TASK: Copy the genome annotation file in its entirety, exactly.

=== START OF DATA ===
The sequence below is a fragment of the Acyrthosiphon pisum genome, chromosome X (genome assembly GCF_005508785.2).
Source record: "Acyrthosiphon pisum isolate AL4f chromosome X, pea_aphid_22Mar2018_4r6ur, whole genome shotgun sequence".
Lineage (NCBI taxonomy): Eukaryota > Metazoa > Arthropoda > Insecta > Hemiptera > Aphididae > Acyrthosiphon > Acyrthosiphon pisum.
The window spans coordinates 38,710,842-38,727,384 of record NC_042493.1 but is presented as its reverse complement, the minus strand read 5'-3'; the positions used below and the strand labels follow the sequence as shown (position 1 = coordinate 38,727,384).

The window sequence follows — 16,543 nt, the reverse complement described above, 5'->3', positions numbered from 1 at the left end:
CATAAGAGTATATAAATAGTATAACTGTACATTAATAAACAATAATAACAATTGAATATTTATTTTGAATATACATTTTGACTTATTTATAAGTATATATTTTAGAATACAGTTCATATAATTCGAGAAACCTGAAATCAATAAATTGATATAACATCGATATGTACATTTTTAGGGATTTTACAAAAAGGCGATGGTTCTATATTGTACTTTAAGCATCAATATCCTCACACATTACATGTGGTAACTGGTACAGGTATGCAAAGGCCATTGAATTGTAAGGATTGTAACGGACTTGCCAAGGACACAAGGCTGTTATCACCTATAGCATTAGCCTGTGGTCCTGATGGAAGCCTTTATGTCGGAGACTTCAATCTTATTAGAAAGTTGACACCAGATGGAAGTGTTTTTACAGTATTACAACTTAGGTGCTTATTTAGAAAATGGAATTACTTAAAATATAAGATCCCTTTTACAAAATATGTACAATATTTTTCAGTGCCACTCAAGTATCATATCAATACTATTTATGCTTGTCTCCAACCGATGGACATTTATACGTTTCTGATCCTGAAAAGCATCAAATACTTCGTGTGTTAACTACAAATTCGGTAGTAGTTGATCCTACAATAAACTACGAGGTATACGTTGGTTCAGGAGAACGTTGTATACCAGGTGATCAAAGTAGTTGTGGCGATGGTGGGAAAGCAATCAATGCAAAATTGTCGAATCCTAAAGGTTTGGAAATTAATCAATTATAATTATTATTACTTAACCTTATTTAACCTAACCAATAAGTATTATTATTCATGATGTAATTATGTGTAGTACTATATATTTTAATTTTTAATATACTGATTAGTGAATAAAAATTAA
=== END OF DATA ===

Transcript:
The sequence below is a fragment of the Acyrthosiphon pisum genome, chromosome X (genome assembly GCF_005508785.2).
Source record: "Acyrthosiphon pisum isolate AL4f chromosome X, pea_aphid_22Mar2018_4r6ur, whole genome shotgun sequence".
Lineage (NCBI taxonomy): Eukaryota > Metazoa > Arthropoda > Insecta > Hemiptera > Aphididae > Acyrthosiphon > Acyrthosiphon pisum.
The window spans coordinates 38,710,842-38,727,384 of record NC_042493.1 but is presented as its reverse complement, the minus strand read 5'-3'; the positions used below and the strand labels follow the sequence as shown (position 1 = coordinate 38,727,384).

The window sequence follows — 16,543 nt, the reverse complement described above, 5'->3', positions numbered from 1 at the left end:
CATAAGAGTATATAAATAGTATAACTGTACATTAATAAACAATAATAACAATTGAATATTTATTTTGAATATACATTTTGACTTATTTATAAGTATATATTTTAGAATACAGTTCATATAATTCGAGAAACCTGAAATCAATAAATTGATATAACATCGATATGTACATTTTTAGGGATTTTACAAAAAGGCGATGGTTCTATATTGTACTTTAAGCATCAATATCCTCACACATTACATGTGGTAACTGGTACAGGTATGCAAAGGCCATTGAATTGTAAGGATTGTAACGGACTTGCCAAGGACACAAGGCTGTTATCACCTATAGCATTAGCCTGTGGTCCTGATGGAAGCCTTTATGTCGGAGACTTCAATCTTATTAGAAAGTTGACACCAGATGGAAGTGTTTTTACAGTATTACAACTTAGGTGCTTATTTAGAAAATGGAATTACTTAAAATATAAGATCCCTTTTACAAAATATGTACAATATTTTTCAGTGCCACTCAAGTATCATATCAATACTATTTATGCTTGTCTCCAACCGATGGACATTTATACGTTTCTGATCCTGAAAAGCATCAAATACTTCGTGTGTTAACTACAAATTCGGTAGTAGTTGATCCTACAATAAACTACGAGGTATACGTTGGTTCAGGAGAACGTTGTATACCAGGTGATCAAAGTAGTTGTGGCGATGGTGGGAAAGCAATCAATGCAAAATTGTCGAATCCTAAAGGTTTGGAAATTAATCAATTATAATTATTATTACTTAACCTTATTTAACCTAACCAATAAGTATTATTATTCATGATGTAATTATGTGTAGTACTATATATTTTAATTTTTAATATACTGATTAGTGAATAAAAATTAA